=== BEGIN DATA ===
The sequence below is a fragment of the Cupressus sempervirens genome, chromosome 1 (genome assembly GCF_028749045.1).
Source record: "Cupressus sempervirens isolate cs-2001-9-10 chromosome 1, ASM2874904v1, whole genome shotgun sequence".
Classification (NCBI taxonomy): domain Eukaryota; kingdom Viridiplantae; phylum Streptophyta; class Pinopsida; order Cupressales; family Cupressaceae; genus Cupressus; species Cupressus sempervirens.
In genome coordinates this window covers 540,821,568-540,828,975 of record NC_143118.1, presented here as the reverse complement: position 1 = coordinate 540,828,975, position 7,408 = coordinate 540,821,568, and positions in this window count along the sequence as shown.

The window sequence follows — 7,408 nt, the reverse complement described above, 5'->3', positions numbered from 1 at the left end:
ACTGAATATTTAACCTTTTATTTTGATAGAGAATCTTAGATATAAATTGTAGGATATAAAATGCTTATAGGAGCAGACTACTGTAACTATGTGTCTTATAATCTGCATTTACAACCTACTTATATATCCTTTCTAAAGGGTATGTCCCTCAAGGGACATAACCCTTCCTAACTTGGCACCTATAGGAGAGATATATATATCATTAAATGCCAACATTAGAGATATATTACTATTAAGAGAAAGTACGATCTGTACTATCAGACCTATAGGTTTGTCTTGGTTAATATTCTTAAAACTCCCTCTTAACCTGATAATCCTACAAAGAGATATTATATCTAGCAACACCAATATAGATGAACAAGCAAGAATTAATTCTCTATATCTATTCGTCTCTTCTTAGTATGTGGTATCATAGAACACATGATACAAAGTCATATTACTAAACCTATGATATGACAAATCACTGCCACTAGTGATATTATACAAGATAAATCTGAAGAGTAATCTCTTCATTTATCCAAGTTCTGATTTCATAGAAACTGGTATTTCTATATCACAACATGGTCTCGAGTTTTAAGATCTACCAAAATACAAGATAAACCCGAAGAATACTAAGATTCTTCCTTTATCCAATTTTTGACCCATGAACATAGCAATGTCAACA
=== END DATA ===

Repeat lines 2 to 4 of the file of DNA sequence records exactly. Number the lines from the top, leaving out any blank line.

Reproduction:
Source record: "Cupressus sempervirens isolate cs-2001-9-10 chromosome 1, ASM2874904v1, whole genome shotgun sequence".
Classification (NCBI taxonomy): domain Eukaryota; kingdom Viridiplantae; phylum Streptophyta; class Pinopsida; order Cupressales; family Cupressaceae; genus Cupressus; species Cupressus sempervirens.
In genome coordinates this window covers 540,821,568-540,828,975 of record NC_143118.1, presented here as the reverse complement: position 1 = coordinate 540,828,975, position 7,408 = coordinate 540,821,568, and positions in this window count along the sequence as shown.